In this paper we present a novel framework for real-time speech/music discrimination (SMD). The proposed method improves the overall accuracy of automatically classifying the signals into speech, singing, or instrumental categories. In our work, first, we design several groups of classifiers such that each group’s classification decision is biased towards a certain class of sounds; the bias is induced by training different groups of classifiers on perceptual features extracted at different temporal resolutions. Then, we build our system using an ensemble of these biased classifiers organized in a parallel classification fashion. Last, these ensembles are combined with a weighting scheme, which can be tuned in either forward-weighting or inverse-weighting modes, to provide accurate results in real-time. We show, through extensive experimental evaluations, that the proposed ensemble of biased classifiers framework yields superior performance compared to the baseline approach.
Convention Paper 9457 (Purchase now)

P17-5 Multi-Criteria Decision Aid Analysis of a Musification Approach to the Auditory Display of Micro-Organism MovementDuncan Williams, University of Plymouth - Devon, UK; Laurence Wilson, University of York - Heslington, York, UK
We evaluate a musification approach to the auditory display of P. berghei flagella movement (a micro-organism that is commonly used in laboratory analysis of malaria transmission). High resolution 3D holography techniques provide the source data. The ultimate goal of this work is to develop an auditory display that could successfully augment existing visual analysis of bacteria motility in-field. The requirement for musification as opposed to sonification, and methods for evaluating the success of this implementation, are explored. An evenly weighted multi-criteria decision aid analysis was undertaken of amenity, immersion, intuitivity, efficiency, and congruency of the musification. Listeners consistently rated the amenity, intuitivity, and congruency of the musification above that of the visual only display and that of a randomized audio accompaniment.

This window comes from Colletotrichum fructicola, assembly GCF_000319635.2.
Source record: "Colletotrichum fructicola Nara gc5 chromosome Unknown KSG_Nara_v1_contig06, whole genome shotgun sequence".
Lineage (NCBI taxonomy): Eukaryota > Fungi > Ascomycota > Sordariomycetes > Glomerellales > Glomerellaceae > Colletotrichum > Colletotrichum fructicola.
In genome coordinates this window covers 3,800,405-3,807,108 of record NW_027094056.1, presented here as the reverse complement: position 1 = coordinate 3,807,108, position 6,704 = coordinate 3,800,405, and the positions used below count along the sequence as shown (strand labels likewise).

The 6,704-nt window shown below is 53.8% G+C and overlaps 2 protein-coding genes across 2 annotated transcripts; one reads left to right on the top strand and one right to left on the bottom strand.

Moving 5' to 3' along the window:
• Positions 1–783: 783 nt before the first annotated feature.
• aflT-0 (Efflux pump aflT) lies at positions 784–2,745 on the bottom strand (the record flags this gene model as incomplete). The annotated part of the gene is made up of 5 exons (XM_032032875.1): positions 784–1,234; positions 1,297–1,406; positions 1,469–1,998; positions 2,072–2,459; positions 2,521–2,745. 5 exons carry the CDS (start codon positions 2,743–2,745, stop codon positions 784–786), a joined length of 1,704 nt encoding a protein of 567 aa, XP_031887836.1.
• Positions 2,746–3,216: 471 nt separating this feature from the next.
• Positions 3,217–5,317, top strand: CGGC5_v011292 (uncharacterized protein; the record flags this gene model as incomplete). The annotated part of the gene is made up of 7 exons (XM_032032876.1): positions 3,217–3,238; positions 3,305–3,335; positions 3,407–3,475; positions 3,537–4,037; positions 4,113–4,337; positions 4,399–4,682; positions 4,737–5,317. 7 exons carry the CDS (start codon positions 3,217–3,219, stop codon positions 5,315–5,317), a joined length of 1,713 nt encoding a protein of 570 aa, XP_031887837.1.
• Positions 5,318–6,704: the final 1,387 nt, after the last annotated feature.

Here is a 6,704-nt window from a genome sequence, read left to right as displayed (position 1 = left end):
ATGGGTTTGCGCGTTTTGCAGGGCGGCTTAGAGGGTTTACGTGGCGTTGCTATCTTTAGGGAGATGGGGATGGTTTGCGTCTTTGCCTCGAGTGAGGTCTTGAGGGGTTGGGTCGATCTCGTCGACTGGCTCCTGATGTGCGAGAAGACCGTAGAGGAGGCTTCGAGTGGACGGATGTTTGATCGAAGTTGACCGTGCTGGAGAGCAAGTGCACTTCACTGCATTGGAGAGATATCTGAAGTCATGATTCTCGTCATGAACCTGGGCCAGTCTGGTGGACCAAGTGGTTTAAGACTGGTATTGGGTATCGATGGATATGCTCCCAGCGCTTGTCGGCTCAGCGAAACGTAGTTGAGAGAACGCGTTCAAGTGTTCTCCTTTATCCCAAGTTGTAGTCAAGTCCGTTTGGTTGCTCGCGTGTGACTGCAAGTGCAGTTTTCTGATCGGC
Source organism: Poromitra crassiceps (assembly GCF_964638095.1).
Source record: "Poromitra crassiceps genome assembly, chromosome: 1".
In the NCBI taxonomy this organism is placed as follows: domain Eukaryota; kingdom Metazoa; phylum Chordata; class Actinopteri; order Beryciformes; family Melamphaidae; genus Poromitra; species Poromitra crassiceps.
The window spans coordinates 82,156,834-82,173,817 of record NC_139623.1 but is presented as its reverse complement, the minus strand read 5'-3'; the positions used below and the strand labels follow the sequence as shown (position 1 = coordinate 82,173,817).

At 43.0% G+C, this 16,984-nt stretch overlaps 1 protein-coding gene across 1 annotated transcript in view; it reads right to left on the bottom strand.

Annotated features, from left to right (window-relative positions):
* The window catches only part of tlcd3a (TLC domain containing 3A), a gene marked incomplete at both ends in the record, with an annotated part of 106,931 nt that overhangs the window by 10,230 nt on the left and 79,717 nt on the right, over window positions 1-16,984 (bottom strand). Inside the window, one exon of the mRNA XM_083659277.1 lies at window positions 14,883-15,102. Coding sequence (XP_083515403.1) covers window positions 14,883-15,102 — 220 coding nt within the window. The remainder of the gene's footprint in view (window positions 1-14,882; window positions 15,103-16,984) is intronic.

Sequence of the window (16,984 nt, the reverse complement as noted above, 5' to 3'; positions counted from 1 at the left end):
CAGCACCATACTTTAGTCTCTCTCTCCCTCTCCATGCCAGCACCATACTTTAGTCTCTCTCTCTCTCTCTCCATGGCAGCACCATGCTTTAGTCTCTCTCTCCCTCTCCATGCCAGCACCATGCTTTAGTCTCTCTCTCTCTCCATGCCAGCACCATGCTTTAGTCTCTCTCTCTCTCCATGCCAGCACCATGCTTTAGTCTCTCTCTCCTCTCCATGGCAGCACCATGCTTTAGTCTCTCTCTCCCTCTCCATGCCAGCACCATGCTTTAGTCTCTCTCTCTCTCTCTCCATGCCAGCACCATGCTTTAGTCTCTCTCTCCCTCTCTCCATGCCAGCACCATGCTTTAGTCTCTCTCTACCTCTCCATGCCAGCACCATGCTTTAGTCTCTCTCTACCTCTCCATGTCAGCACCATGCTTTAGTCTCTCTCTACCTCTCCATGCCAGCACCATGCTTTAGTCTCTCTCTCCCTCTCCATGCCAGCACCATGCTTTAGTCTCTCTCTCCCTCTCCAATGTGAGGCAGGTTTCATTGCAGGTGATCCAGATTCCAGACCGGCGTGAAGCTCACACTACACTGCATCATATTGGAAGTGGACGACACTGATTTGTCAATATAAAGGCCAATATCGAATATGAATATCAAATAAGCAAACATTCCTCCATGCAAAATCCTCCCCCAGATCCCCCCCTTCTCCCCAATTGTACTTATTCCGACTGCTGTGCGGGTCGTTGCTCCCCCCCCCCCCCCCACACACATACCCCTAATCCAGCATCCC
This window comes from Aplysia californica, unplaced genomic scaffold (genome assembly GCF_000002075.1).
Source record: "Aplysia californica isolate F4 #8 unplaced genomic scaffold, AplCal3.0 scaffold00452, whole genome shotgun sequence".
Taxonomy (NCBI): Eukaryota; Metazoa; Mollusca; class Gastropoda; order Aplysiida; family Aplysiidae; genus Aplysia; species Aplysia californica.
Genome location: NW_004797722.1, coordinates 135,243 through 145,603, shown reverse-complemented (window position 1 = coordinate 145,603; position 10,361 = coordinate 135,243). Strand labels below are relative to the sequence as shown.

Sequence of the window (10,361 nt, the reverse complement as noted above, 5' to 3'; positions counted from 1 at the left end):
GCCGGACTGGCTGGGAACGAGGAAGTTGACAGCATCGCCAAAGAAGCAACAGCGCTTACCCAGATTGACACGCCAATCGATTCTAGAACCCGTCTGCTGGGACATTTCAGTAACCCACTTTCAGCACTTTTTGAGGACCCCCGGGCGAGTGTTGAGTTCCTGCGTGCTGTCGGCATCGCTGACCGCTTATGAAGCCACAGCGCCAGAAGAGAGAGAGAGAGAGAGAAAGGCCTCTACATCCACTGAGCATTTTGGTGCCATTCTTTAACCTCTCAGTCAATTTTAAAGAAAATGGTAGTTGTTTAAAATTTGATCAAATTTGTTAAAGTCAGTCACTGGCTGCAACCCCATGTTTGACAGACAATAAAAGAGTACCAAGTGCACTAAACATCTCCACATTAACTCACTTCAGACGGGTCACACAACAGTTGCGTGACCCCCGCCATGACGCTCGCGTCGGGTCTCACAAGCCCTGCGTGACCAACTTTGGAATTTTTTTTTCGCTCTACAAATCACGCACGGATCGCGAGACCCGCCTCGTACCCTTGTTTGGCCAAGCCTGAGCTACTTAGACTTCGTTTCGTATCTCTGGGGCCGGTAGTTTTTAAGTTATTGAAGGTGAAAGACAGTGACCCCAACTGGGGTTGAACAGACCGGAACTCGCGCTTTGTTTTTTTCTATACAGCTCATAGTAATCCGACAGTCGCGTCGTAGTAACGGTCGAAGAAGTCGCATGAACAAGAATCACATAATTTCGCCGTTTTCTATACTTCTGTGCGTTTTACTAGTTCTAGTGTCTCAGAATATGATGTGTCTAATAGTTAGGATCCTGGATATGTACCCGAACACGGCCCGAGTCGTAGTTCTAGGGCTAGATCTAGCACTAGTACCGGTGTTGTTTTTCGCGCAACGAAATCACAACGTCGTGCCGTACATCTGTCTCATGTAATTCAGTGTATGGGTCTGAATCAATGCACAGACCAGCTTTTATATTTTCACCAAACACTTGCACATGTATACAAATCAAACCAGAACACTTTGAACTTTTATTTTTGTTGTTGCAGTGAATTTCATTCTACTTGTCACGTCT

Convention Paper 9458 (Purchase now)

P17-6 An Overview of an Online Audio Electronics Curriculum Offered at the Indiana University Jacobs School of MusicMichael Stucker, Indiana University - Bloomington, IN, USA
An overview will be given of both the pedagogical and technical design of an online curriculum to teach electronics, specifically analog audio electronics. This approach worked to create enhanced engagement in students and allow students to work on their own schedule while still having instructional support. Engagement is particularly difficult with courses taught online and extra effort must be taken to create activities that will increase student participation, focus, and engagement. A great deal of the engagement in an in-person course comes from the interaction of the people involved in the course, whether instructor or student. Creating methods and compelling reasons for student-student and student-instructor interactions is critical to the success of an online course. One of the benefits of online courses is the ability for students to work according to their own schedule. For an online course to be effective, instructional support must be available during whatever hours the student chooses to work on course materials. It is certainly not possible for an instructor to be always available, but course materials can be designed to provide interactive instructional support. This paper will provide an overview of the course design created to solve the aforementioned problems. This will include both the technical details as well as the pedagogy behind the design.
Convention Paper 9459 (Purchase now)

P17-7 A Connection Management System to Enable the Wireless Transmission of MIDI MessagesBrent Shaw, Rhodes University - Grahamstown, South Africa; Richard Foss, Rhodes University - Grahamstown, Eastern Cape, South Africa
This paper examines the design and implementation of a wireless system for the distribution of MIDI messages for show control and studio environments. The system makes use of the MIDI and MIDINet protocols, creating wireless nodes that will enable the transmission of MIDI between devices on a wireless network with connection management capabilities through the use of embedded web servers. The paper describes the current state of the art, configuration of the system, hardware architectures, software design, and implementation.
Convention Paper 9474 (Purchase now)

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AES - Audio Engineering Society